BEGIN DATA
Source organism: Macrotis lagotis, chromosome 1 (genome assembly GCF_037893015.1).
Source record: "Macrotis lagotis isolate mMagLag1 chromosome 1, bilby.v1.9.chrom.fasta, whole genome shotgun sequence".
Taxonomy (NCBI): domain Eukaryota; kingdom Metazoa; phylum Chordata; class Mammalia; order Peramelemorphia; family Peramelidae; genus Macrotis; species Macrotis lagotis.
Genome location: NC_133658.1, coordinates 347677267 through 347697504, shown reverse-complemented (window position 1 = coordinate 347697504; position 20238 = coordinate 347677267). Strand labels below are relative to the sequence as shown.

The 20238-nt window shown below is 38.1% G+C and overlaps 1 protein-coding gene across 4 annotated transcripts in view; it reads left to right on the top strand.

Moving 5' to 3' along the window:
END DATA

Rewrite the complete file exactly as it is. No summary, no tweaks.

Source organism: Macrotis lagotis, chromosome 1 (genome assembly GCF_037893015.1).
Source record: "Macrotis lagotis isolate mMagLag1 chromosome 1, bilby.v1.9.chrom.fasta, whole genome shotgun sequence".
Taxonomy (NCBI): domain Eukaryota; kingdom Metazoa; phylum Chordata; class Mammalia; order Peramelemorphia; family Peramelidae; genus Macrotis; species Macrotis lagotis.
Genome location: NC_133658.1, coordinates 347677267 through 347697504, shown reverse-complemented (window position 1 = coordinate 347697504; position 20238 = coordinate 347677267). Strand labels below are relative to the sequence as shown.

The 20238-nt window shown below is 38.1% G+C and overlaps 1 protein-coding gene across 4 annotated transcripts in view; it reads left to right on the top strand.

Moving 5' to 3' along the window: